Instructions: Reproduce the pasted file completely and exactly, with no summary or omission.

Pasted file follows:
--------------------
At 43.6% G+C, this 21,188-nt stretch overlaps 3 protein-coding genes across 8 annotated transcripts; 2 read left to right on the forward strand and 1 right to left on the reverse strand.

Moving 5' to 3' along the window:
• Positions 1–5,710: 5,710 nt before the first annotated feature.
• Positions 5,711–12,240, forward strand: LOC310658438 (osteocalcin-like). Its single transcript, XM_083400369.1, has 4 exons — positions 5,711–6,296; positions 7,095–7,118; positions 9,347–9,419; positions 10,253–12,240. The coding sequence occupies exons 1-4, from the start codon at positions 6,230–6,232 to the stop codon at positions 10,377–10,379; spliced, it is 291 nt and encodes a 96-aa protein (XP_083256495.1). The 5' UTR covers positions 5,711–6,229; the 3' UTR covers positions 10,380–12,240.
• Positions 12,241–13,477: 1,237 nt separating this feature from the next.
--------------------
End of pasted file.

At 43.6% G+C, this 21,188-nt stretch overlaps 3 protein-coding genes across 8 annotated transcripts; 2 read left to right on the forward strand and 1 right to left on the reverse strand.

Moving 5' to 3' along the window:
• Positions 1–5,710: 5,710 nt before the first annotated feature.
• Positions 5,711–12,240, forward strand: LOC310658438 (osteocalcin-like). Its single transcript, XM_083400369.1, has 4 exons — positions 5,711–6,296; positions 7,095–7,118; positions 9,347–9,419; positions 10,253–12,240. The coding sequence occupies exons 1-4, from the start codon at positions 6,230–6,232 to the stop codon at positions 10,377–10,379; spliced, it is 291 nt and encodes a 96-aa protein (XP_083256495.1). The 5' UTR covers positions 5,711–6,229; the 3' UTR covers positions 10,380–12,240.
• Positions 12,241–13,477: 1,237 nt separating this feature from the next.